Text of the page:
Once these profiles are created and mapped to access switches and AP groups, we will proceed to enable IoT profiling in enforcement mode, but with no effect over the device’s connection or traffic.

For generating traffic flow reports, we can use one of the tools below:

  • DPI (Deep Packet Inspection) – supported on Advanced OmniSwitch and OmniAccess Stellar devices, or
  • sFlow – supported on all AOS 8 and AOS 6 OmniSwitches, or
  • CBT (Client Behaviour Tracking) – supported on all OmniAccess Stellar devices

Out of these three, DPI reports are the most useful because they can be broken down by UNP (User Network Profile), which is a synonym for ARP. And this is the reason for enabling IoT profiling in enforcement mode even when the use of “dummy” profiles has no effect on connectivity or traffic flows.

But that is not enough to generate per-device-type reports.

When enabling DPI (Application Visibility) we must also:

  • Enable all applications in the application monitoring profile
  • Enable application “enforcement” and not just “visibility”.

The difference between “visibility” and “enforcement” is not immediately obvious so I will explain it here. Visibility simply collects “flow” statistics whereas Enforcement also collects byte and packet counts for those flows and, allows for policies (e.g. block or rate limit) to be enforced on those flows too. But crucially, Visibility reports cannot be broken down by UNP role, only Enforcement reports can. This is the reason for enabling DPI in Enforcement mode even if no policies will be enforced at first. However, DPI enforcement policies will be enabled during the “simulate” and “enforce” phases, so this is the right mode to use for that reason as well.

sFlow reports can still provide useful information but identifying the traffic flows associated to the device type of interest will require more work. First, because these reports are “top N” type of reports which feature devices that generate the most traffic even though those are not necessarily the devices that we may be interested in. Second, because these reports show device IP addresses instead of roles (device type) and deriving the device type from its IP address is not straightforward. That being said, one way of generating per-device-type traffic flow reports is to enable sFlow only for the ports that the devices of interest are connected to.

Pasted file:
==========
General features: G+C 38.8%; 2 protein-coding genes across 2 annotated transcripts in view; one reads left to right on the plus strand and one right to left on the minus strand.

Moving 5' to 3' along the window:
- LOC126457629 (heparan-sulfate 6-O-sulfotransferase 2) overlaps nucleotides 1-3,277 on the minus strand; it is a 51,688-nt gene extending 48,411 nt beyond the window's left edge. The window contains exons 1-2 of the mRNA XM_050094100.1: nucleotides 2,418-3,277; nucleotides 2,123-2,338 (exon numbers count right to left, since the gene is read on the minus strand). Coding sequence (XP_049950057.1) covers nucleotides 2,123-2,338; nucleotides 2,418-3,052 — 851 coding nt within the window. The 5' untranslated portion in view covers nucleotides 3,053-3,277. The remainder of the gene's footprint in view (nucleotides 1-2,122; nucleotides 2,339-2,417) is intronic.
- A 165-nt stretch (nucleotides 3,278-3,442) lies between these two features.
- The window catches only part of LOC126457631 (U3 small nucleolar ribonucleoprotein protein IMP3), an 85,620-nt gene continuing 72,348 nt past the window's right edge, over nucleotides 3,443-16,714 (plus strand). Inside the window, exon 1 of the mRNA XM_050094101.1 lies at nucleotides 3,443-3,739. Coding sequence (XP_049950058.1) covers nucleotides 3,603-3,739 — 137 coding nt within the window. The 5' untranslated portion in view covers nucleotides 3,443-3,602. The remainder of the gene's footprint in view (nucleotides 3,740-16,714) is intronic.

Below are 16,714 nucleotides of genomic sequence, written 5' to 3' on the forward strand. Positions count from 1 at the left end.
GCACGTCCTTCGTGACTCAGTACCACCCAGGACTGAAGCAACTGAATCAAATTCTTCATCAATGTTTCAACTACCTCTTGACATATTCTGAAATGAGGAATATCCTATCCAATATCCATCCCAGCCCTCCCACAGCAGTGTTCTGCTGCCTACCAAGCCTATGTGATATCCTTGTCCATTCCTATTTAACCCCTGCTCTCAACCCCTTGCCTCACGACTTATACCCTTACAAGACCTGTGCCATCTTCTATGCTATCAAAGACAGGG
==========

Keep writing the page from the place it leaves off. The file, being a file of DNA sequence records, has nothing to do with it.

CBT can also be used to provide flow information. However, these are logs instead of reports. Deriving per-device-type flow data from these reports will require scripting or processing with a third-party tool.

Whatever feature you choose, make sure to monitor traffic for a long enough period such that flows associated to upgrades, backups and other events that do not happen so often can be captured.

That covers the different tools that will be most useful during the “Monitor” phase and how to use them effectively to produce the information that you will need in the subsequent phases of your micro-segmentation journey.

In my next article, I will focus on the “Plan” phase. I will compare the different segmentation features and explain when to use them – or not. Until then…